Like Logs of Wood

A description of the American Alligator from an 1829 publication describing the wild animals in the zoos of London…

American Alligator
American Alligator swimming in Billy’s Lake; Okefenokee National Wildlife Refuge, Georgia. March 5, 2017 ©www.williamwisephoto.com

“Alligators are often seen floating on the surface of the water, like logs of wood , and are mistaken for such by various animals, which, by this means, they surprise and draw underneath to devour at leisure. They are said also sometimes to form a hole in the bank of a river, below the surface of the water, and there to wait till the fish that are fatigued by the strong current come into the smooth water to rest themselves, when they immediately seize and devour them. But as they are not able to obtain a regular supply of food, from the fear in which they are held by all animals, and the care by which these in general avoid their haunts, they are able to sustain a privation of it for a great length of time.”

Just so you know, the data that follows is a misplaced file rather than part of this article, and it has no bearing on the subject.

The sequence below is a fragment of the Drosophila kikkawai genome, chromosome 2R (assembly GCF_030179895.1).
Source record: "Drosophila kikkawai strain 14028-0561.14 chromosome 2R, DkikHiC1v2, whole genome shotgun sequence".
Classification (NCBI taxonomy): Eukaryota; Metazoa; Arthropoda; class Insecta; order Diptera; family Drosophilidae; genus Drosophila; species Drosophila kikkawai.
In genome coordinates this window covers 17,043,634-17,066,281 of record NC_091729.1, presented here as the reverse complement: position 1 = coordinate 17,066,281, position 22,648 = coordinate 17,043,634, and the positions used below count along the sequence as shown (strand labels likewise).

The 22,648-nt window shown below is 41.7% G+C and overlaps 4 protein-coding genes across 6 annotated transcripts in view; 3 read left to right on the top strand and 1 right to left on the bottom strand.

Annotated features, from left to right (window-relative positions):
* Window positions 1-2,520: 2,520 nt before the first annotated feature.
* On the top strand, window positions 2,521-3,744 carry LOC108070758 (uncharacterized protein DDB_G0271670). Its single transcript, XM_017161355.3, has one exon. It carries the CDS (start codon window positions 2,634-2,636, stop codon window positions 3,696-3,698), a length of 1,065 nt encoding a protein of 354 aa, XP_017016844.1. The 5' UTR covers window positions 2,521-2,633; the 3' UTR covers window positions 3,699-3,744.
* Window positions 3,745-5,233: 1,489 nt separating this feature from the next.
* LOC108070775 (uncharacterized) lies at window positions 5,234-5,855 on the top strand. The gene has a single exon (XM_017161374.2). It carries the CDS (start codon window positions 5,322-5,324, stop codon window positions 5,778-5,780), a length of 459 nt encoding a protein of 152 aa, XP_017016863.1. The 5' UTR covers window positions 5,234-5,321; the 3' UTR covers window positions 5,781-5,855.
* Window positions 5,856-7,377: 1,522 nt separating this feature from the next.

• Huish, Robert. The Wonders of the Animal Kingdom; Exhibiting Delineations of the most distinguished Wild Animals in the Various Menageries of this Country. London, 1829.

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